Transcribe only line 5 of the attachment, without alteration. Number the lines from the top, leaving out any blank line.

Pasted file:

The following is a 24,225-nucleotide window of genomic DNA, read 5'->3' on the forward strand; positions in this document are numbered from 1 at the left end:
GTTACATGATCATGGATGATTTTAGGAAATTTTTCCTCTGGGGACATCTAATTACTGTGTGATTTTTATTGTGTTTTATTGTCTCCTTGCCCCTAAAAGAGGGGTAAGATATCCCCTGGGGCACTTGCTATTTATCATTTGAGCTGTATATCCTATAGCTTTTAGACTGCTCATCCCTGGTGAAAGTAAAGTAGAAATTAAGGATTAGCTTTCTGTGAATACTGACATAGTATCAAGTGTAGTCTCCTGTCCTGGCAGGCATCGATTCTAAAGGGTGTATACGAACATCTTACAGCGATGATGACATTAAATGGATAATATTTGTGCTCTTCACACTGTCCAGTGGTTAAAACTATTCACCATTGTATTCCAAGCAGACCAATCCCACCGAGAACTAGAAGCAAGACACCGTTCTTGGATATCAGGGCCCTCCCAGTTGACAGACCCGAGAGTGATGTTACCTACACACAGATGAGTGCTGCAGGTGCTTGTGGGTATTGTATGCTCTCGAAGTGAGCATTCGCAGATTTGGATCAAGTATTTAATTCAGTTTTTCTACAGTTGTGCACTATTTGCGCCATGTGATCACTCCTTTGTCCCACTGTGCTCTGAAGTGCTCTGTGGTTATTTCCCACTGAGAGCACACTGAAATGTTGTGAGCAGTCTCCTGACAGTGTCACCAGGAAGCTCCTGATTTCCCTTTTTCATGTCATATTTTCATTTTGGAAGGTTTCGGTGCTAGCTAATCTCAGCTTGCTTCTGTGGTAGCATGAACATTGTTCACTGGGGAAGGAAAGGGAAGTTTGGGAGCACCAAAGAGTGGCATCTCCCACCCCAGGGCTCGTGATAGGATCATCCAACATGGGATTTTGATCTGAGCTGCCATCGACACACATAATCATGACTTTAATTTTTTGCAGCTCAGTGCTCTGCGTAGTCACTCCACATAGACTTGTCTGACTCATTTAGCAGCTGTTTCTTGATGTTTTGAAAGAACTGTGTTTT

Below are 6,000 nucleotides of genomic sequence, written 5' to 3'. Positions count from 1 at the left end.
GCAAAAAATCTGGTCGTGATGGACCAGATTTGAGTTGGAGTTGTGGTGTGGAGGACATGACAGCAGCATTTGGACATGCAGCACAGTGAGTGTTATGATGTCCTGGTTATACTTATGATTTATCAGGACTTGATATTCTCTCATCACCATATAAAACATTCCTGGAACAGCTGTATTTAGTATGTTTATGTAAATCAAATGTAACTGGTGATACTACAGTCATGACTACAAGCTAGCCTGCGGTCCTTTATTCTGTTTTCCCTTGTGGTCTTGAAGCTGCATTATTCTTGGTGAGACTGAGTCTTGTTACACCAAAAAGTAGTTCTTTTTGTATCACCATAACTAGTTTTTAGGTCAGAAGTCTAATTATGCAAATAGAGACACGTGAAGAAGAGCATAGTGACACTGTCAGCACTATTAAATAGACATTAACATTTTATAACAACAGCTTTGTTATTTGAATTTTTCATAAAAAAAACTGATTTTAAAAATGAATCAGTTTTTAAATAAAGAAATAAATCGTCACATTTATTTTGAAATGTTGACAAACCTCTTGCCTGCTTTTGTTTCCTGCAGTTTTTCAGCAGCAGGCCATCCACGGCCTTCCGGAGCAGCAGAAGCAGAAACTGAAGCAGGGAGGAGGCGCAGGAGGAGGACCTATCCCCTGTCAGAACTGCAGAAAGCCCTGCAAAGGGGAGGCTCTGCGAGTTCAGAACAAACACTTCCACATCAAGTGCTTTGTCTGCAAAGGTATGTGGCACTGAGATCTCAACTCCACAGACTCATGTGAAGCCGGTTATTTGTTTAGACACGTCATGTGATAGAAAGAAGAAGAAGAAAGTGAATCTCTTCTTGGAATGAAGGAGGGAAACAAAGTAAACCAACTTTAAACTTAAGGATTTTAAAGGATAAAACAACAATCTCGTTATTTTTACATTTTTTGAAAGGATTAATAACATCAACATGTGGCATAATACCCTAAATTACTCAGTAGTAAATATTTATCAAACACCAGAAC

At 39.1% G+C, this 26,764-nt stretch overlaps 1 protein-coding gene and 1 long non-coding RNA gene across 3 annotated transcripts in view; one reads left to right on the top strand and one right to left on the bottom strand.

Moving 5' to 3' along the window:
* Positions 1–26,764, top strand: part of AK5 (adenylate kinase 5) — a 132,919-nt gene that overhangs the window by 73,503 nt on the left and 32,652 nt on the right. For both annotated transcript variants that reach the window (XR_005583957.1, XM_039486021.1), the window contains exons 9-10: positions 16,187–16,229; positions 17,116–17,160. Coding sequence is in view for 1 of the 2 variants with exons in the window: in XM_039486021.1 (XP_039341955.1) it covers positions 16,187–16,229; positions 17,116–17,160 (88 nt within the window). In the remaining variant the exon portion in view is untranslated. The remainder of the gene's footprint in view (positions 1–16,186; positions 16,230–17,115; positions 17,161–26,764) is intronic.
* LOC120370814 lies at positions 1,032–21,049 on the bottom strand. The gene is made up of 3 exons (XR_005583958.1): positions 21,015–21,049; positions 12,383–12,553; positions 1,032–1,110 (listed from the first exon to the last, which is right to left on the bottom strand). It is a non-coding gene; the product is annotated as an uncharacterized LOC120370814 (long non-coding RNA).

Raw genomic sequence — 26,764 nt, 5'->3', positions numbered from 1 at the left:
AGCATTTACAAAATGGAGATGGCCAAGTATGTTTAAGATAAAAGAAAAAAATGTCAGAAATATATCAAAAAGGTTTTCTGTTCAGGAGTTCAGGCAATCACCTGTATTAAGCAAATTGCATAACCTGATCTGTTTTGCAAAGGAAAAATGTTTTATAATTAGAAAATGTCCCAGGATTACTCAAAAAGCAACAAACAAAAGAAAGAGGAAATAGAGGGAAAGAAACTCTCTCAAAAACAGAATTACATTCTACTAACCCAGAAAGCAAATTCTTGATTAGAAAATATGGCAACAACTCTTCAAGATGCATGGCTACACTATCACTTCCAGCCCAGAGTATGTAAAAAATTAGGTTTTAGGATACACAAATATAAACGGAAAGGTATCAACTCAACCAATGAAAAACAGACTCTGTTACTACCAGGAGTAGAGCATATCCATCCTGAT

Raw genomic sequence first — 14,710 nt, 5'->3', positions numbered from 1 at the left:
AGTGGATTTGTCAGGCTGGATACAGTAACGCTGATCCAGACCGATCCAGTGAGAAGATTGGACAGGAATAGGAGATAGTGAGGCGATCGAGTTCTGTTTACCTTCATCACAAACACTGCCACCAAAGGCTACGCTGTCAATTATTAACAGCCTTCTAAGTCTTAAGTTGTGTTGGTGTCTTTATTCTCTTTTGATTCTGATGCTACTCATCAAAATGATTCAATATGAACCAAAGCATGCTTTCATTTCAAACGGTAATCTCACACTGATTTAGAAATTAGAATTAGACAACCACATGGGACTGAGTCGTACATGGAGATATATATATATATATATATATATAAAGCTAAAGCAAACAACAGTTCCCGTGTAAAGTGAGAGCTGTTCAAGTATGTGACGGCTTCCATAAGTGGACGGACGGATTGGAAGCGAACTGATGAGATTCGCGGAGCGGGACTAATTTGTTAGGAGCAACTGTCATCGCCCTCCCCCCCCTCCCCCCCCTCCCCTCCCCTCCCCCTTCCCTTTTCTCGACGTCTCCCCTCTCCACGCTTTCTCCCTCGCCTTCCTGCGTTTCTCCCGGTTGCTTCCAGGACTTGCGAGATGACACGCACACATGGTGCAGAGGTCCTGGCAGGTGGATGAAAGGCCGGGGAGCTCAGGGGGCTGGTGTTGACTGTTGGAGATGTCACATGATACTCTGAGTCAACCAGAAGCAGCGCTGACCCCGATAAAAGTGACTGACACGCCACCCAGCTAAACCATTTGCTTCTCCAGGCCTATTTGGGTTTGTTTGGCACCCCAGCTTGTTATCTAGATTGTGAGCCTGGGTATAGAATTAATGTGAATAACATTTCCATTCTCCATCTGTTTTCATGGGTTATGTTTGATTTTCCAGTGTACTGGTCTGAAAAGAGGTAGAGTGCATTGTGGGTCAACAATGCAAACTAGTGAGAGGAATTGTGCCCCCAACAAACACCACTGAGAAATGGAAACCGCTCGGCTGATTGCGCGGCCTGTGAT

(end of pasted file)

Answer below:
At 39.1% G+C, this 26,764-nt stretch overlaps 1 protein-coding gene and 1 long non-coding RNA gene across 3 annotated transcripts in view; one reads left to right on the top strand and one right to left on the bottom strand.